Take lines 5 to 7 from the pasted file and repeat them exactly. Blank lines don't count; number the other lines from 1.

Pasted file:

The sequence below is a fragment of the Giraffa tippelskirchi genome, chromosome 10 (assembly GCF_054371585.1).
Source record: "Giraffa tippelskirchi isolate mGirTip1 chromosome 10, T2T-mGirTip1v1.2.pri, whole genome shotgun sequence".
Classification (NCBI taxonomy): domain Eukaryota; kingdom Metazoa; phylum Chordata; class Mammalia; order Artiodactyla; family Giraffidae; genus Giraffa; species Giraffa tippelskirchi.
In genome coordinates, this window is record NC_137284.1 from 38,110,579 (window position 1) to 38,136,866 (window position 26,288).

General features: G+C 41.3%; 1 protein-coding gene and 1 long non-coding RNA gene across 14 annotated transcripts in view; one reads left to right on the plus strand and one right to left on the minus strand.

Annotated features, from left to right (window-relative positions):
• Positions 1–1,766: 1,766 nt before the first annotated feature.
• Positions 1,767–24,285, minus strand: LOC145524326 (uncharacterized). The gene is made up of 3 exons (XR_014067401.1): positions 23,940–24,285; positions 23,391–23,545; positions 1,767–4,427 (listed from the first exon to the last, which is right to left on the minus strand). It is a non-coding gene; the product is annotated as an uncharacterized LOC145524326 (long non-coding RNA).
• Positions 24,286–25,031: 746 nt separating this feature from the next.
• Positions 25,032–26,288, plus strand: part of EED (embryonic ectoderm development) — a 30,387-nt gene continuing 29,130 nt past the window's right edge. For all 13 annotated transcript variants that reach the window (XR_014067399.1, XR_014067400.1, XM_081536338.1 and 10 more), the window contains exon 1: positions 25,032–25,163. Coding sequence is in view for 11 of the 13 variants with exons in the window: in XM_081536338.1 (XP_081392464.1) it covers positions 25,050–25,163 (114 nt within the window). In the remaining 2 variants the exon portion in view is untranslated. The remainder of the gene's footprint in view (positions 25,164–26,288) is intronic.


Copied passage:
General features: G+C 41.3%; 1 protein-coding gene and 1 long non-coding RNA gene across 14 annotated transcripts in view; one reads left to right on the plus strand and one right to left on the minus strand.

Annotated features, from left to right (window-relative positions):
• Positions 1–1,766: 1,766 nt before the first annotated feature.